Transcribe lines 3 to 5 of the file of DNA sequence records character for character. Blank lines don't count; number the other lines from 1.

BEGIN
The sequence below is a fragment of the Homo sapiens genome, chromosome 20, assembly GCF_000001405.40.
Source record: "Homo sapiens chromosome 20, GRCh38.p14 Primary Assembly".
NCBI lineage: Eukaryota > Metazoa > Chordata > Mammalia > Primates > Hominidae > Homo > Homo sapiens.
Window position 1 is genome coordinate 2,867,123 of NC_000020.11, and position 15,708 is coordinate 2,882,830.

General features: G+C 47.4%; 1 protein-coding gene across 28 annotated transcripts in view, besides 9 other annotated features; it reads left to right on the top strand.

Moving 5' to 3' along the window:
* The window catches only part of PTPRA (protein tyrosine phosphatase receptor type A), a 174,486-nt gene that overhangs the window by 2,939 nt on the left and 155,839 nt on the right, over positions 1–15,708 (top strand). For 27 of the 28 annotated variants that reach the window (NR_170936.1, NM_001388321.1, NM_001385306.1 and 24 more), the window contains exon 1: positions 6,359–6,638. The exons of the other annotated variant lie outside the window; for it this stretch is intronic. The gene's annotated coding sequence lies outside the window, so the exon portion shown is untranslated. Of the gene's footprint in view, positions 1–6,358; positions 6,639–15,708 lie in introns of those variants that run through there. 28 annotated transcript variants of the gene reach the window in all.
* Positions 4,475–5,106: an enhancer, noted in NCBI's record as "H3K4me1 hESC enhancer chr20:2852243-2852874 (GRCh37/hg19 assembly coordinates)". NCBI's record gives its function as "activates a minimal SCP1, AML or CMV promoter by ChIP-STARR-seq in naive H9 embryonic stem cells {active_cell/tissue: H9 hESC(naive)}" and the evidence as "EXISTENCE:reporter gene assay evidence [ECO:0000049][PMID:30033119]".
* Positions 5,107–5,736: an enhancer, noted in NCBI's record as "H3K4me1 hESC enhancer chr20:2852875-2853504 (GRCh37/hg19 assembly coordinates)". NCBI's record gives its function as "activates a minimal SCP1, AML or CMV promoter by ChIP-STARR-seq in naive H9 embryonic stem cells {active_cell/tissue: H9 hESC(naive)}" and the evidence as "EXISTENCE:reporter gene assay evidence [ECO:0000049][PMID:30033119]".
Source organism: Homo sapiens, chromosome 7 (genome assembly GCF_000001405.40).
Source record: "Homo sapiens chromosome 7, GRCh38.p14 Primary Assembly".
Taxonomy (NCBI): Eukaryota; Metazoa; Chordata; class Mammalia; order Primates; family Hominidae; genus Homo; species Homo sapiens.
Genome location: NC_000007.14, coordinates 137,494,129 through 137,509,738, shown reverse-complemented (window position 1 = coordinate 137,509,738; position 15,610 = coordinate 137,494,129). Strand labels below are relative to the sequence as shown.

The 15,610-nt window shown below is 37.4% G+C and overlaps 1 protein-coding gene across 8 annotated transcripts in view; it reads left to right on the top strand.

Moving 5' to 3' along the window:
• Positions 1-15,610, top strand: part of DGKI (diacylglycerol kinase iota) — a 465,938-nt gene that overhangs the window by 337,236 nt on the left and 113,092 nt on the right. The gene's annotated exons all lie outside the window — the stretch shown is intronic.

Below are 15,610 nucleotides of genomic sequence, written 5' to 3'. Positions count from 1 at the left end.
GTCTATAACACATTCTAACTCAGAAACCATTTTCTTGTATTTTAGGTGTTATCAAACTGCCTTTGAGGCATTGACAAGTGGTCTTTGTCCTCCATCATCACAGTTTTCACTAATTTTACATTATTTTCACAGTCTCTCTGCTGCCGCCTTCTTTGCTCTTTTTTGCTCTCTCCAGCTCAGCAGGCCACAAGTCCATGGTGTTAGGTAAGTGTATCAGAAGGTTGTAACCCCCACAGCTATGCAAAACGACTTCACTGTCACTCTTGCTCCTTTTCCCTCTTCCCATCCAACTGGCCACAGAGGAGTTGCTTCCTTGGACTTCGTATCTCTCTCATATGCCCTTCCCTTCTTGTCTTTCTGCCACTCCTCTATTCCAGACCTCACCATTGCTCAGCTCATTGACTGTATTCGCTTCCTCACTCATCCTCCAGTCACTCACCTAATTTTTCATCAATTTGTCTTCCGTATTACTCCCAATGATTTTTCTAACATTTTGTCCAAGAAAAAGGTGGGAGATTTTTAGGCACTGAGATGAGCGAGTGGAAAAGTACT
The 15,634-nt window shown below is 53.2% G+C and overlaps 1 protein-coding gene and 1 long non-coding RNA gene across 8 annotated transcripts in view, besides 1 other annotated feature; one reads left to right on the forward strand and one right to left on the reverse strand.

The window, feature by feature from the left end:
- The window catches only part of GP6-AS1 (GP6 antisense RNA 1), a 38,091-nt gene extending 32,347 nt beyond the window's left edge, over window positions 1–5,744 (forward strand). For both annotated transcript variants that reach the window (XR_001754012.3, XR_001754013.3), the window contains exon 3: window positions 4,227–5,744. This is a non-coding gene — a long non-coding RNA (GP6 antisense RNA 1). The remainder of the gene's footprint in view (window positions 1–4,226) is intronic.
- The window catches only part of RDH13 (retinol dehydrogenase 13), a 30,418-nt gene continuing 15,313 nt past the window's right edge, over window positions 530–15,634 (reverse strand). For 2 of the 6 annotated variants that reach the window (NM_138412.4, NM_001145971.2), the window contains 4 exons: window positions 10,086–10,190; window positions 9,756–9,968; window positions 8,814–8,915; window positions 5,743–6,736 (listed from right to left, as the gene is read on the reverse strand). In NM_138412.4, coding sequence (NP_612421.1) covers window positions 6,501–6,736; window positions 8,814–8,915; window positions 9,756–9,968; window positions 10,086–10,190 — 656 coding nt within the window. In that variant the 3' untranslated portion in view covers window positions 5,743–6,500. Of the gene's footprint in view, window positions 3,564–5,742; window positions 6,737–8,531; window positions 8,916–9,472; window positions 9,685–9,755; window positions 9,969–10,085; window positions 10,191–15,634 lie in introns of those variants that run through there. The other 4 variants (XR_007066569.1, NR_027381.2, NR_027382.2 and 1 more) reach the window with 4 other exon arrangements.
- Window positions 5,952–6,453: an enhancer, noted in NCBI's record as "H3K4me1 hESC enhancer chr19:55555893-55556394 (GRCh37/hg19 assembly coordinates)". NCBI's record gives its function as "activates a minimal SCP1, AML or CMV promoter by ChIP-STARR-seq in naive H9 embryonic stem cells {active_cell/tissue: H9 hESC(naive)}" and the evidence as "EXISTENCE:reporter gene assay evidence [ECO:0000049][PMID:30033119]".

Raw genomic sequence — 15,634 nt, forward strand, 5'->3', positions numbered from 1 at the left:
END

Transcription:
NCBI lineage: Eukaryota > Metazoa > Chordata > Mammalia > Primates > Hominidae > Homo > Homo sapiens.
Window position 1 is genome coordinate 2,867,123 of NC_000020.11, and position 15,708 is coordinate 2,882,830.

General features: G+C 47.4%; 1 protein-coding gene across 28 annotated transcripts in view, besides 9 other annotated features; it reads left to right on the top strand.